Juul Labs, the electronic cigarette company best known for its popular flavored vaping products, announced today that its CEO, Kevin Burns, will be stepping down. His decision to leave follows Tuesday’s news that Juul plans on restructuring the company and reducing its staff. Both announcements were made amid growing concerns that vaping devices, including Juul’s products, are the cause of nine deaths and 450 country-wide cases of a mysterious respiratory disease.
Burns has been at Juul since 2017. During this time, the company grew from fewer than 300 employees to 3,800 and expanded global operations to 20 countries. According Juul’s website, the company says he advocated for Tobacco 21 laws, as well as for stopping the sale of non-tobacco and non-menthol-based flavored Juul pods to retail partners and discontinuing its U.S.-based Facebook and Instagram accounts. Despite this, e-cigarette use among high schoolers increased by 78 percent during his reign, reaching more than 3 million teens since his takeover.
K.C. Crosthwaite, former Chief Growth Officer at Altria Group, a major tobacco company, is taking on the role of Juul CEO effective immediately. Altria Group owns a 35 percent stake in Juul and oversees the companies that produce popular tobacco products such as Marlboro cigarettes and Black & Mild cigars.
After a July House of Representatives subcommittee meeting on the youth nicotine epidemic in the United States, the Food and Drug Administration concluded that Juul illegally issued misleading statements about their electronic cigarettes. Without FDA approval, Juul marketed its tobacco products as so-called ‘modified risk.’ Tobacco products approved for this label pose less of a health risk than traditional cigarettes. Yet, the FDA never approved of Juul’s application for that claim.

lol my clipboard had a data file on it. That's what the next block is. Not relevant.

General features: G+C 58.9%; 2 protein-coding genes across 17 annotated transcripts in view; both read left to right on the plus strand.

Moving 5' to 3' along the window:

The subcommittee also found that during presentations, even in schools, Juul representatives claimed their sleek vaping devices were “much safer than cigarettes” and “totally safe.” Both public administration and concerned parents fear that such marketing targets teens who otherwise would not be smoking nicotine-related products. If the Trump Administration goes forward with a ban on most flavored e-cigarettes, Juul’s sales would reduce by 80 percent.
While the majority of the possible e-cigarette-related lung illnesses appear to be in connection with unregulated products containing THC, a psychoactive component in marijuana, public health agencies, including the CDC, discourage consumers from vaping either nicotine or THC products. Investigations into what’s causing the mysterious disease are still ongoing, and it’s likely there could be a long list of additives contributing to this strange condition. Until the CDC knows more, it’s continuing to encourage all Americans not to vape. Symptoms of the illness include shortness of breath, severe coughing, and chest pain.
As a response to the FDA’s description of illegal activities, Juul is suspending all U.S. broadcast, print, and digital advertising. The company will also refrain from lobbying the Administration. Instead, Juul claims it will fully support and comply with any final policy passed. The company also intends to end one of its campaigns, “Make the Switch,” which pushes cigarette consumers to switch to Juul as a way to reduce or stop smoking. The FDA has criticized this campaign for wrongfully portraying e-cigarettes as safer than traditional ones.